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Also known as a semi-fixed cost or a mixed cost, a semi-variable cost is a type of charge that progresses from a variable cost to a fixed cost or vice versa over time. One of the more common models for this type of pricing matrix is for the client to be charged a fixed rate at the onset of a contract and continue to enjoy that fixed rate for a specified period of time. When certain events spelled out in the contract come to pass, the cost switches to a variable approach that is calculated using the provisions found within that contract. A similar application of a semi-variable cost involves providing a client with a set of basic services that is covered by a monthly fixed payment, while offering other ancillary services that the client may choose to use for additional costs above and beyond that basic fixed rate.
One of the easiest ways to understand how a semi-variable cost functions in a contract situation is to consider a company that has agreed to two-year contract with a conference call firm. The terms of the contract may call for extending a specified rate for basic conference call services for the first six months of that contract, in anticipation of the client gradually increasing the amount of business volume generated. At the end of the six months, the provider may determine that business volume has grown to the point of implementing tier pricing, which basically allows the client to enjoy a lower rate during billing periods in which the total usage exceeds a certain amount. If the customer’s usage fluctuates from one billing period to the next, the actual cost per minute per line of conference call usage will also fluctuate, rather than being billed out at the same rate each month.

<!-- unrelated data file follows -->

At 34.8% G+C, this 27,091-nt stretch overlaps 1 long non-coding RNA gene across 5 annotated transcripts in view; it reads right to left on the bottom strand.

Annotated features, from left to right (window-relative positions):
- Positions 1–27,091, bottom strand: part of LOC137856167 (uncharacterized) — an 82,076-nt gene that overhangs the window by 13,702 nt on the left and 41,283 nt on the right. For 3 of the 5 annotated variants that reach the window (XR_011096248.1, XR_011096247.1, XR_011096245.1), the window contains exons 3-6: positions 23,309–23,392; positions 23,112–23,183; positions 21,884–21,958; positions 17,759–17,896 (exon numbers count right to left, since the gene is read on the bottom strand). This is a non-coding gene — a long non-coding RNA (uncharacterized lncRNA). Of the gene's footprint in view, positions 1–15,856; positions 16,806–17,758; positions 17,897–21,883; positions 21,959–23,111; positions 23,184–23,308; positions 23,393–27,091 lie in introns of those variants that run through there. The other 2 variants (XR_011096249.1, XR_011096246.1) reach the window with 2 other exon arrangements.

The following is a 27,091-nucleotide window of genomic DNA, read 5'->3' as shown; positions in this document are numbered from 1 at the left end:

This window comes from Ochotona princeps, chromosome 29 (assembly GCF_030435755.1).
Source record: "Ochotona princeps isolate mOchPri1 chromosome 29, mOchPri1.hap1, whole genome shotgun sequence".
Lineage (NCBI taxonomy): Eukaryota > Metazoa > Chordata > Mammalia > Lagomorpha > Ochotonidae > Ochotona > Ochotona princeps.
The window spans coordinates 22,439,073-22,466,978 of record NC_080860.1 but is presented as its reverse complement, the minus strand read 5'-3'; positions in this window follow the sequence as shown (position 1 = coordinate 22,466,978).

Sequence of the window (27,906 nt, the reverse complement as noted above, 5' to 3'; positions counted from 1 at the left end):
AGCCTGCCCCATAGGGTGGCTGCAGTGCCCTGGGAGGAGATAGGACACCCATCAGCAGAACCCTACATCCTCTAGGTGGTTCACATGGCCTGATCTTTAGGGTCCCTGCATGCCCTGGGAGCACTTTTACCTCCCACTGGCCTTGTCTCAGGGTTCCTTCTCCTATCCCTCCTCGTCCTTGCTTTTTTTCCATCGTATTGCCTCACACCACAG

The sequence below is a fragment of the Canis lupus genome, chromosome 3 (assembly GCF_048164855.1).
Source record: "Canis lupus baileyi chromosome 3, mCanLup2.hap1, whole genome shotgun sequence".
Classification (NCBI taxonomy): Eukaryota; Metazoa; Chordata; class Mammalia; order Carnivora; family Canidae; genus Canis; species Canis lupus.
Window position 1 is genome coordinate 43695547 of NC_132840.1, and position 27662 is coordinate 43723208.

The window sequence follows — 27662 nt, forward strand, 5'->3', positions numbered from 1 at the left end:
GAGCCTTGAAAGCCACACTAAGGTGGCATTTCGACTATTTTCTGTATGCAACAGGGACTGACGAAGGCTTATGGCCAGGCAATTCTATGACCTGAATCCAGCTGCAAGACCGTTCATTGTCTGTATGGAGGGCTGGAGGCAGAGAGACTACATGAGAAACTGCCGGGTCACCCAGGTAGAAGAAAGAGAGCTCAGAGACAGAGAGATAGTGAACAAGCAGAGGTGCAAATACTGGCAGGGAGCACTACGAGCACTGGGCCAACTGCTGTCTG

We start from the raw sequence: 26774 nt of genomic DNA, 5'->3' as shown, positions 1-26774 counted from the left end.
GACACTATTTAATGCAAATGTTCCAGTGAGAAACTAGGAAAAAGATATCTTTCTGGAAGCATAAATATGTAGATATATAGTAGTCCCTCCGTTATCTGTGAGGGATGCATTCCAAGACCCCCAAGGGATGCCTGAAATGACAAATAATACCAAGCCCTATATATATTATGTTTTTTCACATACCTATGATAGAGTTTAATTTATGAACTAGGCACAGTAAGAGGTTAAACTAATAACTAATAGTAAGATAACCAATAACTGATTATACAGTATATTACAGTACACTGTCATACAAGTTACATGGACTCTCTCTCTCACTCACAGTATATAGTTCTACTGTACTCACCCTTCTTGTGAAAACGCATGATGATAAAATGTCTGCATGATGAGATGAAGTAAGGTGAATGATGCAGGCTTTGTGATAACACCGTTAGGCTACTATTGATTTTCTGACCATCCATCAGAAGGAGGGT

There are both benefits and potential drawbacks to the use of a semi-variable cost. When the arrangement allows customers to pay less for goods and services rendered over time, it can have the benefit of keeping operational costs lower for those customers. Providers may also benefit from this arrangement, in that customers who know they can obtain a lower variable cost by purchasing more may do so, allowing the provider to sell more units of product. One down side to this arrangement is that some customers will not need additional products and will not be interested in tracking the changes in costs from one period to the next, which in turn may prompt them to look for providers who offer flat rate pricing instead. At the same time, if those clients are not motivated to buy more units, the benefits of the semi-variable cost model may be lessened for the providers, possibly to the point of doing the business more harm than good.
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